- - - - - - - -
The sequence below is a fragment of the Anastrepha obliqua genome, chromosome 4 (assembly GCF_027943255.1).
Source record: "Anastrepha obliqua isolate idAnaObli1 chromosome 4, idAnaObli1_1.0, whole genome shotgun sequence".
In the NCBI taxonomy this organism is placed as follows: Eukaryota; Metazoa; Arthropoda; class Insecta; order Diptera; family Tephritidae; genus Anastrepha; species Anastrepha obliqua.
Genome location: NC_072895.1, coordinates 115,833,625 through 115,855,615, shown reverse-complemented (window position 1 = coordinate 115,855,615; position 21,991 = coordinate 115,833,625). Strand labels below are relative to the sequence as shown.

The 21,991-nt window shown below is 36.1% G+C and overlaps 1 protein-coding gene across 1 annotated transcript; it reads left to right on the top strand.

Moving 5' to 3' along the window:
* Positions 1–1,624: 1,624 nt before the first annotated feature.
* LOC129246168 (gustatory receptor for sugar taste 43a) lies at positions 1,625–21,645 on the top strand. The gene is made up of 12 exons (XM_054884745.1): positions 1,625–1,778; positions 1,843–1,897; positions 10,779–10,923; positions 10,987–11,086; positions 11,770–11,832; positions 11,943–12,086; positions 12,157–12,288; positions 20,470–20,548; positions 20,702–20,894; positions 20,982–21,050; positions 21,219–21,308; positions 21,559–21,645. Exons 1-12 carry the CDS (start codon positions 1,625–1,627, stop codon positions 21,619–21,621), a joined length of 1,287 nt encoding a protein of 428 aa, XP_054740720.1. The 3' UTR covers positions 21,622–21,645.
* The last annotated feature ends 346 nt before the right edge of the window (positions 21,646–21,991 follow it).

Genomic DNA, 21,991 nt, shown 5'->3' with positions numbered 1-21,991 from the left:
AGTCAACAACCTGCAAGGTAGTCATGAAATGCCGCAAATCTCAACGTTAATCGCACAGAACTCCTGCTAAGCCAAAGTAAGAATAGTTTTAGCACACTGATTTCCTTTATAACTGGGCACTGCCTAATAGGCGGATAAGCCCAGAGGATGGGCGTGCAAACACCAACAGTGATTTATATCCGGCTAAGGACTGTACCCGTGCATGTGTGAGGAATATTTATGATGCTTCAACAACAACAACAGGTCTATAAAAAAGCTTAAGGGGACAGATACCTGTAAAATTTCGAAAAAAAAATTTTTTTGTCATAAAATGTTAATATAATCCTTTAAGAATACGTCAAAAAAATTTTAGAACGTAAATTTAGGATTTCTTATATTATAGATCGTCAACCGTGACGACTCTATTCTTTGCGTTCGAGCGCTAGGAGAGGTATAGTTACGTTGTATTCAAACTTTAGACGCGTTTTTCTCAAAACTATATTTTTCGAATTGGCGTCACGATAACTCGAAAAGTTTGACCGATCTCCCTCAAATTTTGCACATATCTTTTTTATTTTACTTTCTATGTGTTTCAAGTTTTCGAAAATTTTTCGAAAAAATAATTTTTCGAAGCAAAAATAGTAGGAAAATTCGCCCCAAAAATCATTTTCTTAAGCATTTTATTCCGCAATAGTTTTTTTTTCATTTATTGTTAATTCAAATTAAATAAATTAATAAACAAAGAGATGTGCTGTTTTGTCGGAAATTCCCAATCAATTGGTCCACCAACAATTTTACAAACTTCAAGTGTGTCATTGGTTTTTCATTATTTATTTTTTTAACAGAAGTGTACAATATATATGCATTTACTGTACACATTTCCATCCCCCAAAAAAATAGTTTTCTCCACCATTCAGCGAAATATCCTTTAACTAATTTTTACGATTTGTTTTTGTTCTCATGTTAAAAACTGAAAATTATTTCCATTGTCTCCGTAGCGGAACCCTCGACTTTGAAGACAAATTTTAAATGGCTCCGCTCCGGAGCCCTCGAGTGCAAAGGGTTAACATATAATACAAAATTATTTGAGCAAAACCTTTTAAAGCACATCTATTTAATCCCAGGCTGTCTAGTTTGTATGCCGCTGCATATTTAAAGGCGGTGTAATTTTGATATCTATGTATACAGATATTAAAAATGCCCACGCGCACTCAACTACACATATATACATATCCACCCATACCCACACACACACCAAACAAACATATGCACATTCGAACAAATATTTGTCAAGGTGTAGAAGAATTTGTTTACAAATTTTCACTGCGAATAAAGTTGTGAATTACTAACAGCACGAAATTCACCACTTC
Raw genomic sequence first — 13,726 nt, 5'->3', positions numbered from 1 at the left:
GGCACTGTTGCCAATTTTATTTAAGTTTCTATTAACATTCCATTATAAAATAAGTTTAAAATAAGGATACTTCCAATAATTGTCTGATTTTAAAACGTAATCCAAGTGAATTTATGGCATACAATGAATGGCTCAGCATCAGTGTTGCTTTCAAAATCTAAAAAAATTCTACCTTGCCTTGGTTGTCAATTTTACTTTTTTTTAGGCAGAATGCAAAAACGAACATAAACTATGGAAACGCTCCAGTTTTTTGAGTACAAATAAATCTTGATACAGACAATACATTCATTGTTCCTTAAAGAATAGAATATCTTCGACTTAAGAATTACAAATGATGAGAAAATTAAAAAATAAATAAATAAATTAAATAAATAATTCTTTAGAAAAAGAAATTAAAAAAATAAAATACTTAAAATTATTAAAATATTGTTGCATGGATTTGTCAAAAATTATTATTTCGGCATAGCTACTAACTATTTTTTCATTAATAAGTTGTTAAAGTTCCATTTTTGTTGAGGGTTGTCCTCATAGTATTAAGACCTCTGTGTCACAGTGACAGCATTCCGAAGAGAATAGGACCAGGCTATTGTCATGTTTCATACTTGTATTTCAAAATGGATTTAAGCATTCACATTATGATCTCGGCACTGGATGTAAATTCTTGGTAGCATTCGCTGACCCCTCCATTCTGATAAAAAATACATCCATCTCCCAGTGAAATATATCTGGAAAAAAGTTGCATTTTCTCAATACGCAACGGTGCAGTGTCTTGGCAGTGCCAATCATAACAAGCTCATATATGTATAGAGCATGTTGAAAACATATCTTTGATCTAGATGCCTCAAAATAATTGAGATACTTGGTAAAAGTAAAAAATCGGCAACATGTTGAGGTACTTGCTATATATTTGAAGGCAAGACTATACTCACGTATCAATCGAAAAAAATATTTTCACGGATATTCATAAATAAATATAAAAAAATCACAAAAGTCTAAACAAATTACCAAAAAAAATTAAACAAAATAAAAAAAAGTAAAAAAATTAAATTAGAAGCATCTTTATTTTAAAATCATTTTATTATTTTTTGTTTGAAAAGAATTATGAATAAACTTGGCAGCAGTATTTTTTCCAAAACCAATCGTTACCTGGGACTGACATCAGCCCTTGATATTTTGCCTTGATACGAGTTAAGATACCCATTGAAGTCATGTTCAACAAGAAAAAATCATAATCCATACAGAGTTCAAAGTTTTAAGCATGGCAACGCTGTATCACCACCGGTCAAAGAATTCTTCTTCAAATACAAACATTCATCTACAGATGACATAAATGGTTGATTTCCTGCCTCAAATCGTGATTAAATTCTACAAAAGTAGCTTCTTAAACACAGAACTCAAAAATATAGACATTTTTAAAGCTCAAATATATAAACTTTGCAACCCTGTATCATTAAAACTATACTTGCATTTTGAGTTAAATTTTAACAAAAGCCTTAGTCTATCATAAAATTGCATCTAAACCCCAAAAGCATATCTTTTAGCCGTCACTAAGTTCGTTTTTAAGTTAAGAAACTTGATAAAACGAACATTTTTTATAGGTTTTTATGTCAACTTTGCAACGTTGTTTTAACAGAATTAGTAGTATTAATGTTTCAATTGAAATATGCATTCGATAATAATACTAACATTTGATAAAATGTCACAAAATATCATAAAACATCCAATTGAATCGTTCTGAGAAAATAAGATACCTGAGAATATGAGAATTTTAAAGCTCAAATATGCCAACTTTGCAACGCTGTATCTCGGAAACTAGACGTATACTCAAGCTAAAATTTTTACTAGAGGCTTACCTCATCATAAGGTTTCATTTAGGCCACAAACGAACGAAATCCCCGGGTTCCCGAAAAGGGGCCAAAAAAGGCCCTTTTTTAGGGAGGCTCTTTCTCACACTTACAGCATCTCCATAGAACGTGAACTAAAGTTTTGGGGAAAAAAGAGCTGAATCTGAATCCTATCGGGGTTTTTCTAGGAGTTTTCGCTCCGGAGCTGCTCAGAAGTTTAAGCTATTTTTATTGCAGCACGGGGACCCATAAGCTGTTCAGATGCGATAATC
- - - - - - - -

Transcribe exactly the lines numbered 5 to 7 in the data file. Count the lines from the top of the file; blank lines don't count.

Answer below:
The 21,991-nt window shown below is 36.1% G+C and overlaps 1 protein-coding gene across 1 annotated transcript; it reads left to right on the top strand.

Moving 5' to 3' along the window:
* Positions 1–1,624: 1,624 nt before the first annotated feature.